By Ryan Jackson
A Florida loan officer angered by bank representatives telling homeowners to default on their underwater mortgages in efforts to be granted bank assisted short sales has started a petition drive to halt the massive movement.
Pam Marron, a loan officer in Tampa, Florida for 27 years has posted the petition online at WE the PEOPLE at whitehouse.gov to highlight the banking institutions advice. “This is the primary reason that short sellers en masse are becoming wrongly labeled as strategic defaulters,” said Marron. “This isn’t about politics. It’s about helping underwater homeowners.”
Mortgage holders who often stop making loan payments qualify to sell their homes at less than what is owed on their mortgage, recognized as short sales. The loan agent says the petition needs 25,000 signatures by April 12th to receive national recognition.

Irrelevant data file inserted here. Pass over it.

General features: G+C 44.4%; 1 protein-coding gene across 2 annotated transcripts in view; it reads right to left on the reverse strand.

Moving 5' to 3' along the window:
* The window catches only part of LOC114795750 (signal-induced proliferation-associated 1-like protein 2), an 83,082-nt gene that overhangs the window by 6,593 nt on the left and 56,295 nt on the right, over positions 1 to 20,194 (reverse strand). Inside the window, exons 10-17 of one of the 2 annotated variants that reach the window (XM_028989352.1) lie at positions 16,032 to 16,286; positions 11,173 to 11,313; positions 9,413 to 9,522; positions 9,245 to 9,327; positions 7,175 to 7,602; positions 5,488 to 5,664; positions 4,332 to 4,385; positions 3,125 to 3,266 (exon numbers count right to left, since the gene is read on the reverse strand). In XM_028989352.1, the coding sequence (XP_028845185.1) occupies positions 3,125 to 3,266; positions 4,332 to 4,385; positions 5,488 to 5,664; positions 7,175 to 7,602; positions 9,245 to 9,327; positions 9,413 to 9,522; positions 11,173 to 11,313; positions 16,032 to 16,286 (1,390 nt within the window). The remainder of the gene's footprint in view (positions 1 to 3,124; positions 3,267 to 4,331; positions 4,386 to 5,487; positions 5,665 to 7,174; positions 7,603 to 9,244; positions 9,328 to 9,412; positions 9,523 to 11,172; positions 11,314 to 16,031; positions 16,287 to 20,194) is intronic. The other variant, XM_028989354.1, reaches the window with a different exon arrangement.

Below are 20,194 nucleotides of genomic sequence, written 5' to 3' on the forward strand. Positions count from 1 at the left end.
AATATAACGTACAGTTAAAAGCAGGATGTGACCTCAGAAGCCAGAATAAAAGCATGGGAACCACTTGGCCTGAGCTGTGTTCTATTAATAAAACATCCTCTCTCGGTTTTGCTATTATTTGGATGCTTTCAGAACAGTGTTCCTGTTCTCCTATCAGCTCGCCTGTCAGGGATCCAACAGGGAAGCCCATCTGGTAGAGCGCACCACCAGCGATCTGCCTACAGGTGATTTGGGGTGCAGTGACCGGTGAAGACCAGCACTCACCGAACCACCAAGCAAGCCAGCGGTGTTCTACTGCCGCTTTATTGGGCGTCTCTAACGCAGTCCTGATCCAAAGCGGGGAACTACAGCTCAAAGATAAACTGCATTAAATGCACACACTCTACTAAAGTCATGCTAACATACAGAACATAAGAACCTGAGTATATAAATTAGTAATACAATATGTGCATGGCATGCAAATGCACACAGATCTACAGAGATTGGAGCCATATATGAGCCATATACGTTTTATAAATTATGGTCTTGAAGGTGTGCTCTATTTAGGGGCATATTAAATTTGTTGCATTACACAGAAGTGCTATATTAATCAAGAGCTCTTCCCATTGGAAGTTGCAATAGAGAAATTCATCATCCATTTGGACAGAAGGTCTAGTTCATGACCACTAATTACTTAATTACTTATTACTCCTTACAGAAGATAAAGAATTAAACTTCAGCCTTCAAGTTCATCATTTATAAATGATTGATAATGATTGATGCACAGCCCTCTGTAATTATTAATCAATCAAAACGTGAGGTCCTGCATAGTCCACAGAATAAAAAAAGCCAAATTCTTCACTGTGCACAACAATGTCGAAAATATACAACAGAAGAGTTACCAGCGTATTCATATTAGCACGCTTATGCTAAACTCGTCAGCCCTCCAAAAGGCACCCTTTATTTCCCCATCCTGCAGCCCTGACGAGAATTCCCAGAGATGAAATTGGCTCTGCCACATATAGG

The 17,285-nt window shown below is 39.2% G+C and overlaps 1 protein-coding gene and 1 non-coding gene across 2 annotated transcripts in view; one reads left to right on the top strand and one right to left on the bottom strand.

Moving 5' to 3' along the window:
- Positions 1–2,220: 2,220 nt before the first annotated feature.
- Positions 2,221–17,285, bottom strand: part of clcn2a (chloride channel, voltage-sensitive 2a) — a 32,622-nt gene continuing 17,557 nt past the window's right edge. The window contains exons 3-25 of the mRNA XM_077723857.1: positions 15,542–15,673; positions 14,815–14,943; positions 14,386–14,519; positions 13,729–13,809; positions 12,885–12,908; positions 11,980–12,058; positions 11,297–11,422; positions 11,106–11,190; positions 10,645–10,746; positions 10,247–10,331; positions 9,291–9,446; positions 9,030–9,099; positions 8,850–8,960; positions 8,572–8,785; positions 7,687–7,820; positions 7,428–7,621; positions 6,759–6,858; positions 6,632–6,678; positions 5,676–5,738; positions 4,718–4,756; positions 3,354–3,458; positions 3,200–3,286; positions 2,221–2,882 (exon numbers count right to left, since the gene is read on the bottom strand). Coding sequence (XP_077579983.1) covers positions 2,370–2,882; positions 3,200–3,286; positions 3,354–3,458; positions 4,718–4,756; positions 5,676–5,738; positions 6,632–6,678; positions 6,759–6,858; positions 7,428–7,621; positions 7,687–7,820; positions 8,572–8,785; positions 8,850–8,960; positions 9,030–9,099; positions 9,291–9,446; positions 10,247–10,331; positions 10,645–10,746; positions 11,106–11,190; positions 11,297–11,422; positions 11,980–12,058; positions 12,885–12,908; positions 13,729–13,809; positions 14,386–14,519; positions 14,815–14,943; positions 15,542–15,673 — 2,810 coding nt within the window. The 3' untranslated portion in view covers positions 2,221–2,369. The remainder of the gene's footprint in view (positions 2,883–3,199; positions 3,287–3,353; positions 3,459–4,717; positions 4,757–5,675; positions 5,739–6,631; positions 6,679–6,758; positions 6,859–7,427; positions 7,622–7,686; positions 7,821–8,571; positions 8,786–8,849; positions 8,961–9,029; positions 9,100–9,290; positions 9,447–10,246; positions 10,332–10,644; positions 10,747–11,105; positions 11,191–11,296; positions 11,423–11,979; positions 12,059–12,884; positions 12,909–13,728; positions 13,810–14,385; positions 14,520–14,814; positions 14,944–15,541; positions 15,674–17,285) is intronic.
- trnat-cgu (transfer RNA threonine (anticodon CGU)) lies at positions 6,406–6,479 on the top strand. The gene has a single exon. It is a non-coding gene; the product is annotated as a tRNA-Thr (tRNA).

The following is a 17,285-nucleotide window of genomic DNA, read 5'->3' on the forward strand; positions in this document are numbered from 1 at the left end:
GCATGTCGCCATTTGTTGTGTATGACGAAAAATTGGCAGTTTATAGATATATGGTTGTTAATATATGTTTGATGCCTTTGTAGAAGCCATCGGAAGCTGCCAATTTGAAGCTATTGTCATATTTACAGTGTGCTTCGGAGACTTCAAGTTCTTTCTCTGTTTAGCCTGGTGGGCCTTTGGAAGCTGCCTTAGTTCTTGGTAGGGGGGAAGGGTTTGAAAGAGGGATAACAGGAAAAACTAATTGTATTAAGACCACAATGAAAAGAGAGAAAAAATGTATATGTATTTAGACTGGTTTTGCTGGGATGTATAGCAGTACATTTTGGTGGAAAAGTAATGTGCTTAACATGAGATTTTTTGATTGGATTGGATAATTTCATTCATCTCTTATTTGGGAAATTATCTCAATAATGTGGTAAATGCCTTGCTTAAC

“Folks that are coming to me have managed to keep good credit before and after the short sale. They are most often at the end of their rope, wiping out 401K’s and savings,” said Marron. “They are broke, embarrassed and just want to get their home sold and start over.”
As short sales increase and are forecast to top 500,000 homes by the end of 2013, the lender says the worst thing homeowners can do is to stop making mortgage payments if they can still afford monthly payments.
“In addition to the cost of repairing erroneous credit that is often reflected after a short sale, this one practice of late payments on a mortgage before a short sale exempts these homeowners from getting an FHA mortgage for three years after the short sale,” said Marron.
The former homeowners are unable to qualify for FHA loans for at least three years under current lending criteria, but that like many other issues surrounding the foreclosure crisis is likely to soon change. Banks, the U.S. Treasury Department, the Federal Housing Finance Agency which controls the government’s giant lenders, and the White House are aware of the problem. But little else is being done to remedy the situation.